Secretary-General António Guterres,
Ladies and gentlemen,
I would like to thank all those involved in this truly important conference. Together, we can create the prerequisites for vaccinating a further 300 million children in the coming years in order to protect them from potentially lethal diseases. And we want to do so. Our aim here is to give over 300 million young people a greater chance of healthy development. And this is something we can achieve. 300 million is not just a number. It involves the lives of individual people. Despite all the discussion about funding, we must not lose sight of that.
COVID-19 has made Gavi’s work even more important. A virus that spreads worldwide can only be tackled effectively by joint global efforts. These include setting up research alliances. We need to simplify processes in order to achieve results faster. It is also vital to strengthen health-sector actors such as Gavi because as soon as a suitable vaccine has been found, we need to be in a position to start a global vaccination campaign without delay. Every day counts.
Vaccination saves lives. That cannot depend on the country where you live. Ready-to-use vaccines must be affordable, available and freely accessible worldwide. This is an enormous undertaking, one that Gavi has been addressing for 20 years now – and with great success. To date, over 760 million children have been vaccinated against dangerous diseases. As a result, polio has been almost eradicated. I am pleased that Germany was able to play its part here as one of Gavi’s largest donors.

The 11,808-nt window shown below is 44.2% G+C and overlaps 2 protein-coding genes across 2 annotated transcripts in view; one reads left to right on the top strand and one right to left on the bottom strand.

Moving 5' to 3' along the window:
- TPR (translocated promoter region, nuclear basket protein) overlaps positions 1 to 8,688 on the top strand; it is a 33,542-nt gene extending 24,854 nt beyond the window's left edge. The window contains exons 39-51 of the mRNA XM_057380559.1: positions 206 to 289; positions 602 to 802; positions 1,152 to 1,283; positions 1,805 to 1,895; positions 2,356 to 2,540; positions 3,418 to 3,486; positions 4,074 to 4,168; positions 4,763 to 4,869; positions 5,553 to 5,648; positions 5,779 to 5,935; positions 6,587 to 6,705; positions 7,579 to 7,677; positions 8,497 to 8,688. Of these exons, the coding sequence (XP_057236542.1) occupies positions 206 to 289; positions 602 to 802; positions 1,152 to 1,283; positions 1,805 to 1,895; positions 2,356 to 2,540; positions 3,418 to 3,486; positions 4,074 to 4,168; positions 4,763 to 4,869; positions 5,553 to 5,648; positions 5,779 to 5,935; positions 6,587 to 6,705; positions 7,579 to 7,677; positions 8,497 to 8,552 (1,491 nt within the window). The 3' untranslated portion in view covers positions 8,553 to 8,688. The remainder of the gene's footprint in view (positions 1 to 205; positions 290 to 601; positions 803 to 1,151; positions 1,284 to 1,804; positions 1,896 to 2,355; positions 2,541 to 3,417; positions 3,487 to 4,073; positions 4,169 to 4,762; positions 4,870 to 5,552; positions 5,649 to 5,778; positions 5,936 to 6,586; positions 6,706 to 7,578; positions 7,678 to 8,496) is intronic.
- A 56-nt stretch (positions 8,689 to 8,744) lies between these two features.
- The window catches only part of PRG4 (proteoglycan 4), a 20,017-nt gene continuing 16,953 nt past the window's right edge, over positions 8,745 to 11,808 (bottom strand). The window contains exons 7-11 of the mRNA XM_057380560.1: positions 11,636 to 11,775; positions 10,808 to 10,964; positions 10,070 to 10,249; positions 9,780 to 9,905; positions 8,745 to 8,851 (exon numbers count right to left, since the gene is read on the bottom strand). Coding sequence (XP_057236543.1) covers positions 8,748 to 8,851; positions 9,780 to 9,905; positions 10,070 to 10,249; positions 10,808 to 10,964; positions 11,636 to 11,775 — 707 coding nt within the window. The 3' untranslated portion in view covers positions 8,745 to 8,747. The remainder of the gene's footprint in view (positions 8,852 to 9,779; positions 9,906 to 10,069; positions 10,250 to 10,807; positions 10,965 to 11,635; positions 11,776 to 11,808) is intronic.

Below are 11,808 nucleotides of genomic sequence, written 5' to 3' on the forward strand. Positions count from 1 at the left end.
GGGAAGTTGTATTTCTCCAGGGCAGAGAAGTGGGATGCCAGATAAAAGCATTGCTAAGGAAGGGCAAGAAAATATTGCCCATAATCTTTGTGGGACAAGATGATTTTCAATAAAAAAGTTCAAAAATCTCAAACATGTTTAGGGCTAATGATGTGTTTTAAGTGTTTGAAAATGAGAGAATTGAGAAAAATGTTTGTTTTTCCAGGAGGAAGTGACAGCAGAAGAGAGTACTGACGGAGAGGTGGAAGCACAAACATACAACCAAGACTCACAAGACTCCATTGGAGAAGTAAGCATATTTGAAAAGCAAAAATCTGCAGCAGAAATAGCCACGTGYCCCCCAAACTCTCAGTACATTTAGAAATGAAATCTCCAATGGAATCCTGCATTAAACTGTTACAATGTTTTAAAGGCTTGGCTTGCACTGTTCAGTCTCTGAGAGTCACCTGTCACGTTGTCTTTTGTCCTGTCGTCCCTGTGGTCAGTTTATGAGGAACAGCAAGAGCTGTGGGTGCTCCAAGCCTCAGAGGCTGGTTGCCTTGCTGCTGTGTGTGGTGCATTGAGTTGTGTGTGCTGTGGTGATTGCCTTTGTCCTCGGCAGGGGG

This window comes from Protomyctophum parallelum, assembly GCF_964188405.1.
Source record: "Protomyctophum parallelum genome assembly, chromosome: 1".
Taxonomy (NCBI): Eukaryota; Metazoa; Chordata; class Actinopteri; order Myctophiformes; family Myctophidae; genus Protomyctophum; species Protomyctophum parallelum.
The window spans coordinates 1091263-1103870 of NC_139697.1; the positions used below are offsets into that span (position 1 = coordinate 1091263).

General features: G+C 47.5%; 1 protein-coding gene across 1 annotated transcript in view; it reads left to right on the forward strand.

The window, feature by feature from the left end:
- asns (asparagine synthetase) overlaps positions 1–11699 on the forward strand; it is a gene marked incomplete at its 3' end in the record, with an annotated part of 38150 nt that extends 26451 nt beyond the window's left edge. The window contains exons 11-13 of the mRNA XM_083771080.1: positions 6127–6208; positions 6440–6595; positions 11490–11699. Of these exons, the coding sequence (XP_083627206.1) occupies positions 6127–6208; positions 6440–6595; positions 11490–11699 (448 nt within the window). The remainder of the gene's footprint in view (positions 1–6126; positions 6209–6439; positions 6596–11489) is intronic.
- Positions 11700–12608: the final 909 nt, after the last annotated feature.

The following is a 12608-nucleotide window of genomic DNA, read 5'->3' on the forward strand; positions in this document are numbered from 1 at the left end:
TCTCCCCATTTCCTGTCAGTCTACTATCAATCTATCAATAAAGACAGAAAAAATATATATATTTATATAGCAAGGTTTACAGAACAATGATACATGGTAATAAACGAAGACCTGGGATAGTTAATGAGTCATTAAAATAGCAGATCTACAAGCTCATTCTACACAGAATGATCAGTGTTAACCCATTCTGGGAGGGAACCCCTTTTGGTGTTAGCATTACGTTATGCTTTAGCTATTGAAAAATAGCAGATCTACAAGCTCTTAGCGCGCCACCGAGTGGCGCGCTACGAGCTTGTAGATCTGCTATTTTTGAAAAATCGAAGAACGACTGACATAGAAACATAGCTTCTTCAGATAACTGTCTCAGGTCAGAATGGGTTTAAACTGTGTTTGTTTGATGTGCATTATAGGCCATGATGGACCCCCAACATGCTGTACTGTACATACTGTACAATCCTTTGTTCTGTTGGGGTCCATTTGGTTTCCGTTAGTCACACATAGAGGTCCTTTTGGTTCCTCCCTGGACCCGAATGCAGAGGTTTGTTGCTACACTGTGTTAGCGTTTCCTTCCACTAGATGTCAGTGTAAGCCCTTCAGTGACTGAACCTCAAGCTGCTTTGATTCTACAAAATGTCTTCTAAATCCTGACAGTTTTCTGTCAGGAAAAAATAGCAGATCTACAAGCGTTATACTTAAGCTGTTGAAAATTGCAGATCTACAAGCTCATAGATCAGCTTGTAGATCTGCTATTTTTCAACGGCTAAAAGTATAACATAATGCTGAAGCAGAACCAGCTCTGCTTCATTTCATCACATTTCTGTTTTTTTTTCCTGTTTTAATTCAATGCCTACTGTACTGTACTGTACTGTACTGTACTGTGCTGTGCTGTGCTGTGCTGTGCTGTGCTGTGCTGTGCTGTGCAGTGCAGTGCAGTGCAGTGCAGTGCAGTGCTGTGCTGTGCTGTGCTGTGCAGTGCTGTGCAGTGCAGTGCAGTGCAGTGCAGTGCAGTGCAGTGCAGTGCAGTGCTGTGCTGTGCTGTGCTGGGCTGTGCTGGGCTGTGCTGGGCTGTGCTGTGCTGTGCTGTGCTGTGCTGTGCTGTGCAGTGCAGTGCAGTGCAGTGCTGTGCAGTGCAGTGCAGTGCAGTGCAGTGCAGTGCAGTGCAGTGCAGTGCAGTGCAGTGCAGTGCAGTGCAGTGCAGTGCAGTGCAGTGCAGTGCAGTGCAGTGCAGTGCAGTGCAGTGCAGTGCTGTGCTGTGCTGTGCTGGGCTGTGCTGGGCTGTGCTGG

However, we see that COVID-19 is now jeopardising further progress. Not only does the virus itself pose significant health risks, the pandemic is also adversely affecting an enormous range of other health measures, such as immunisation programmes against measles and TB, meaning that these and other infectious diseases may spread more widely again. According to WHO estimates, up to 80 million children could be affected.
This means that we cannot neglect the standard vaccination programmes. Gavi must be able to continue the work it already does and to do it successfully. Germany will therefore continue supporting the Vaccine Alliance with funding of 600 million euro in the next five years, in addition to the 100 million euro it pledged at the EU’s Coronavirus Global Response Pledging Conference.
Together, we can get the better of infectious diseases. Where there’s a will, there’s a way. And Gavi helps us to find this way. That’s why I hope that this conference will be successful for Gavi and ultimately for us all. Allow me to extend my heartfelt thanks to all those involved.
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